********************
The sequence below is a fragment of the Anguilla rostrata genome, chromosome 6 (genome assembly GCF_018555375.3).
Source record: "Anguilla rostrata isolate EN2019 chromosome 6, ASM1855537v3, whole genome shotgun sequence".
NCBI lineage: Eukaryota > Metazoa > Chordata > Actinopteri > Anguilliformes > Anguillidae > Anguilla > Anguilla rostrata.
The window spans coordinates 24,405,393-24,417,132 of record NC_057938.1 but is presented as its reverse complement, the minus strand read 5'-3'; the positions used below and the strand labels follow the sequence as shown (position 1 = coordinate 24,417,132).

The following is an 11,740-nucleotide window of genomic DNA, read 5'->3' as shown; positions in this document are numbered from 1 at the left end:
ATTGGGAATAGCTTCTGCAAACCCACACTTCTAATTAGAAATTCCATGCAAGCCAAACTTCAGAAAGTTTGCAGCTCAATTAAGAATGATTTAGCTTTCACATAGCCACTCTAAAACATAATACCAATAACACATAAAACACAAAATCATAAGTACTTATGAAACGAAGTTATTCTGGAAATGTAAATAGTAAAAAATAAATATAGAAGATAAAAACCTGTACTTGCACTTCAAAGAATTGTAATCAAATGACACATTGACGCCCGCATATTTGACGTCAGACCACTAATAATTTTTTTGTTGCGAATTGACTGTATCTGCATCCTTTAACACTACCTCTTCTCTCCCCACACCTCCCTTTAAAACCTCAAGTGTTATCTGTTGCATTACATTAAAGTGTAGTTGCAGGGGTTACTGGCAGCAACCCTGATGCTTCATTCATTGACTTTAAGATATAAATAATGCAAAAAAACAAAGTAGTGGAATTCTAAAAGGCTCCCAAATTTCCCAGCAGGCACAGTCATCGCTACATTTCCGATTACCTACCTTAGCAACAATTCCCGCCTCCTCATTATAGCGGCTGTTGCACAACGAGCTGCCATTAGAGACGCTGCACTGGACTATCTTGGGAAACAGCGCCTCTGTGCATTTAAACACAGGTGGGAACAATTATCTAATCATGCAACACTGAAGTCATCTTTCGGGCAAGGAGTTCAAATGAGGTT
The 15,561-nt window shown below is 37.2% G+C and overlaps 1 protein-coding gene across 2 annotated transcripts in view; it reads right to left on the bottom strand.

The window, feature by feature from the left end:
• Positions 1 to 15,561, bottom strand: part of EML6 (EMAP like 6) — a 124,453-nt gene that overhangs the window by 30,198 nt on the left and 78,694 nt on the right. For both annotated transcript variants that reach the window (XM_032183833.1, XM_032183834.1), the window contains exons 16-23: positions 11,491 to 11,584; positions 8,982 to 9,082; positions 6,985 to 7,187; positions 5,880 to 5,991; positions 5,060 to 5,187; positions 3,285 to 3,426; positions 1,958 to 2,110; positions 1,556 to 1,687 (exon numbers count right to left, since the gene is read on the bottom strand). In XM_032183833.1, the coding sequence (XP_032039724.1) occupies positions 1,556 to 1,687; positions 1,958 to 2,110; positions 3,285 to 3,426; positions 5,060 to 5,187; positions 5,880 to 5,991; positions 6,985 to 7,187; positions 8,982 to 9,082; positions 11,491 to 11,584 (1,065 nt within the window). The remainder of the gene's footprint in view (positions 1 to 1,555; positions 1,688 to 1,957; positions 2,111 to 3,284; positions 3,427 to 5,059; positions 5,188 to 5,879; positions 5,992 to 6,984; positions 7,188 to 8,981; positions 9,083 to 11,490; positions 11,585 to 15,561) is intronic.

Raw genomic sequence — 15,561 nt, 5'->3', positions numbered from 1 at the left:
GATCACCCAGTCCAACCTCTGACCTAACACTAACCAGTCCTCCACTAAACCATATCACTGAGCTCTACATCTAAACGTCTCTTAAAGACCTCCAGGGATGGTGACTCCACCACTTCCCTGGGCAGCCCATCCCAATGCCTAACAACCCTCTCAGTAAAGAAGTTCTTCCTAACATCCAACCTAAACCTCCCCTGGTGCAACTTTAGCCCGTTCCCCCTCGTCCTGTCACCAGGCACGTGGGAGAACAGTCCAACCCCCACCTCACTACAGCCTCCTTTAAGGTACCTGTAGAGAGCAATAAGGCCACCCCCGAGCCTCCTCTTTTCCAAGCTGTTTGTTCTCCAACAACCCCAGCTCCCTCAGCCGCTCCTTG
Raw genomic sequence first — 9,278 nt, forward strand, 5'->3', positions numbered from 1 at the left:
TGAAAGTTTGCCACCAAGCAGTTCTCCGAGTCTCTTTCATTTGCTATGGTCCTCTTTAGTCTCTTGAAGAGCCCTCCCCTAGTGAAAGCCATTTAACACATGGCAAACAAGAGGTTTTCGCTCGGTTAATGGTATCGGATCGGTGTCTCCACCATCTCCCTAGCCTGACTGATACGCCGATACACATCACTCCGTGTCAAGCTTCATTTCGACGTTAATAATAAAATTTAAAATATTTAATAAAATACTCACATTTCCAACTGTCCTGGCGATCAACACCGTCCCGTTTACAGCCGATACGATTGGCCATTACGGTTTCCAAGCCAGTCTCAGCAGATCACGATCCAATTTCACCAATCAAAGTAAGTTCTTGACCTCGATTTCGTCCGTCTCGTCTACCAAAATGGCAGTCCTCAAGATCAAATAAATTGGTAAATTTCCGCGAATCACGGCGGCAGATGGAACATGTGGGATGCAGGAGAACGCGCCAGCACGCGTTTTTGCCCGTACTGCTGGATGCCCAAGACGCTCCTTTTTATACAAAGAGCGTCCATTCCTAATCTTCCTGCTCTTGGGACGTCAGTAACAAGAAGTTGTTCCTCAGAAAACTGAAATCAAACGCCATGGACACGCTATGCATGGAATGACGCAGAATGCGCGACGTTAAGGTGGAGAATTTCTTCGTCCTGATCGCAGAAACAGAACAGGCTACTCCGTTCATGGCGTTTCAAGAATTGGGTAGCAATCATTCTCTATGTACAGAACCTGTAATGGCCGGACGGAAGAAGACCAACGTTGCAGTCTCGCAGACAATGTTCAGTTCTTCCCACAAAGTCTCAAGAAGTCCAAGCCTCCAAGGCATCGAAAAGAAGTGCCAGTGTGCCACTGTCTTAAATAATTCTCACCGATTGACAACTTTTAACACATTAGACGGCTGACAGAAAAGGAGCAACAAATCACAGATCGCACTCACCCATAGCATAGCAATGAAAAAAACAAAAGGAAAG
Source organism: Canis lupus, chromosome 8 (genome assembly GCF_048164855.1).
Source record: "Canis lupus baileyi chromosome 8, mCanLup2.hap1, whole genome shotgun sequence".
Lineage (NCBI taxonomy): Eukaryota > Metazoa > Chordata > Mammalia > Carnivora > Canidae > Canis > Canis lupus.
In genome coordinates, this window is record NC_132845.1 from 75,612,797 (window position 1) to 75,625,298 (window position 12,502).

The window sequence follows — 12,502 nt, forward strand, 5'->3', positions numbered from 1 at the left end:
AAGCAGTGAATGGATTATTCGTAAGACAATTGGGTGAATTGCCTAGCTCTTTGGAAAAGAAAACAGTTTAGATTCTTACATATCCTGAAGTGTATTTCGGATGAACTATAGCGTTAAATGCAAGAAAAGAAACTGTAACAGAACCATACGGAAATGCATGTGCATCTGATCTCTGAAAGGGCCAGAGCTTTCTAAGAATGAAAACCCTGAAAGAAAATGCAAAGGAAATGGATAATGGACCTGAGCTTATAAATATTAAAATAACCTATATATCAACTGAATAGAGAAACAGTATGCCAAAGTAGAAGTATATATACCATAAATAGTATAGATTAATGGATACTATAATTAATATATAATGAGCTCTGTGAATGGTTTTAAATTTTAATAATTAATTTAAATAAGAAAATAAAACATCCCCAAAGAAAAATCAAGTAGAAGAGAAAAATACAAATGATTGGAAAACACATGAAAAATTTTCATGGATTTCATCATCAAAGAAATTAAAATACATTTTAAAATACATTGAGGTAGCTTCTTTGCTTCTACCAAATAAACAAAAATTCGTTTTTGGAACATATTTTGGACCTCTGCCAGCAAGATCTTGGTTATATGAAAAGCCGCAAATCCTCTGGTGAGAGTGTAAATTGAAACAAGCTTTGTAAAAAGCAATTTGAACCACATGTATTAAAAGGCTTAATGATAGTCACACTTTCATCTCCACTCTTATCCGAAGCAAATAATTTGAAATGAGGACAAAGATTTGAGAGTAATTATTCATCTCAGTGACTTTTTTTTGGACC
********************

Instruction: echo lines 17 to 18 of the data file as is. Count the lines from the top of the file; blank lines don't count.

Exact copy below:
In genome coordinates, this window is record NC_132845.1 from 75,612,797 (window position 1) to 75,625,298 (window position 12,502).

The window sequence follows — 12,502 nt, forward strand, 5'->3', positions numbered from 1 at the left end: